NASHVILLE, Tenn. – Tennesseans strongly reject private school vouchers, according to the largest and most comprehensive polling data on the subject. TEA extensively surveyed rural, urban and suburban voters in all three Grand Divisions of the state, with an oversample of highly-likely Republican primary voters. The polls were conducted May through October of 2016.
Of the 6,510 respondents, 59.5 percent rejected private school vouchers, 29 percent approved. The two-to-one negative opinion was consistent across geographic and demographic groups. The polling margin of error is +/- 4 percent.
“I’ve rarely seen such a strong negative opinion. It is clear Tennesseans do not like or want school vouchers,” said Jim Wrye, TEA Government Relations manager. “We are a conservative state that values our local traditions and institutions. Vouchers are a radical idea that attack and weaken the foundation of our communities — our public schools.”

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Teachers protest Alexander’s backing of DeVos, ignored phone calls

About 150 people, many of them teachers, protested outside Sen. Lamar Alexander’s Nashville office Friday in a show of opposition to the Republican senator’s support for Betsy DeVos as U.S. secretary of education, reports The Tennessean.

Educators at the protest said DeVos, a Michigan billionaire and vocal supporter of charter school expansion, is not qualified for the job. Unlike former education secretaries, DeVos has not attended, taught or held a leadership position in public schools.

DeVos, at times, was unable to answer questions about education policy and law at her confirmation hearing Jan. 17. Democrats were on the attack during the meeting, while Republicans defended DeVos, including Alexander, who said she is “on our children’s side.”

Educators said they hope Alexander will reconsider his support of DeVos.

“We’re here because we’re schoolteachers, because we’re parents,” said Jenee Peters, a sixth-grade math teacher in Washington County. “She never went to public school, her children never went to public school. She knows nothing about public school, and that was very clear during her confirmation hearings.”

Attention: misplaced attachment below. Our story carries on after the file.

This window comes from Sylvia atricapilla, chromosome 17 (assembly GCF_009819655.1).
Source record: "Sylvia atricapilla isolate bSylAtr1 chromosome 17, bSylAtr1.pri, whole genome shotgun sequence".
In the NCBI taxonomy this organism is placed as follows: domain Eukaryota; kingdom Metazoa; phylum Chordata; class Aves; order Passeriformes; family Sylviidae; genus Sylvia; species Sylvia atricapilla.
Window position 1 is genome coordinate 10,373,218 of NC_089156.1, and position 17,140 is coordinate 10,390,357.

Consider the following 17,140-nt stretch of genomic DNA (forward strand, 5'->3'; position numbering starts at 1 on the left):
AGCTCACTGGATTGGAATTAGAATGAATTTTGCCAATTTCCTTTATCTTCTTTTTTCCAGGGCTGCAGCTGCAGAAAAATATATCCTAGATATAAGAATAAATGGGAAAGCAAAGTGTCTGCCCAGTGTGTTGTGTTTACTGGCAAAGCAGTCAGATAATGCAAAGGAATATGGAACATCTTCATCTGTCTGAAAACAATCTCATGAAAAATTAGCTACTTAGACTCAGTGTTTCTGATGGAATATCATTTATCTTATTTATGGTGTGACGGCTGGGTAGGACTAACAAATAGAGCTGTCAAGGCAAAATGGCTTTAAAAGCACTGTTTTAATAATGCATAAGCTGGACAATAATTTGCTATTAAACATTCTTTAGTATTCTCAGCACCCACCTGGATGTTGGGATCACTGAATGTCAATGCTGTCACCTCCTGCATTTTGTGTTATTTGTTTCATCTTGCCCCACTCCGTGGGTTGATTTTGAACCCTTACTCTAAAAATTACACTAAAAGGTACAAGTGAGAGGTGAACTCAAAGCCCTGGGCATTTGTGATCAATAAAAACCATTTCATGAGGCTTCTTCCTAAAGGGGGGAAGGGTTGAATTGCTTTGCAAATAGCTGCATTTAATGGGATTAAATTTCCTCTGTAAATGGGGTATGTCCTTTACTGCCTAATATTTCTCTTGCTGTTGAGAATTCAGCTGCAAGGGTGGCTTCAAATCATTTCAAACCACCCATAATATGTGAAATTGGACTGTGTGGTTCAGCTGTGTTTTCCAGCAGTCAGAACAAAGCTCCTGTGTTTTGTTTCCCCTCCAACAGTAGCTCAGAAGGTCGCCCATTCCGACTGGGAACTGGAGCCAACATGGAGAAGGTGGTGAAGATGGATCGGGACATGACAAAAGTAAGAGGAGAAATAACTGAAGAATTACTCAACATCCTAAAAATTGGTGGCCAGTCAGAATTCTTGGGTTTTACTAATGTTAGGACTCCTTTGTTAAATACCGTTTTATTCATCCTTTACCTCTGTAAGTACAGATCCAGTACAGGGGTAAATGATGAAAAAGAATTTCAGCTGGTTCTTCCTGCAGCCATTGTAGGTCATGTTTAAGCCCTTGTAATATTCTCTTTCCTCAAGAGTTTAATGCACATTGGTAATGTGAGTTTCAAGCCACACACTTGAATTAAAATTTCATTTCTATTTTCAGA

… Numerous teachers said they’ve called Alexander’s offices to be met only by messages of a full voicemail box.

A spokeswoman for Alexander said in a statement his staff has answered office telephones as fast as possible, but there’s been an overwhelming number of calls, mostly from people with various opinions on President Donald Trump’s Cabinet nominees.

“Sen. Alexander welcomes all Tennesseans’ comments and keeps them in mind when making decisions,” the statement said.

Supremes back firing of tenured TN teacher without back pay

News release from the Administrative Office of the Courts

Nashville, Tenn. – In a case involving the dismissal of a tenured teacher, the Tennessee Supreme Court has held that the Court of Appeals’ award to the teacher of partial back pay was not authorized under the Tennessee Teacher Tenure Act (Tenure Act). It also held that the teacher could not appeal the timeliness of her school board hearing because she did not raise that objection to the school board.

Rogelynn Emory taught French and English in several different high schools in Memphis, Tennessee. For several years, school administrators noted that Ms. Emory exhibited unusual behavior, had difficulty managing her students, and displayed a low level of teaching skill. In late 2005, the city school system notified Ms. Emory that she was being charged with “inefficiency,” that is, teaching below the acceptable standard, and would be discharged. Under the Tenure Act, Ms. Emory demanded a hearing before the city school board.

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Former Knoxville News Sentinel capitol bureau chief Tom Humphrey writes about Tennessee politics, government, and legislative news.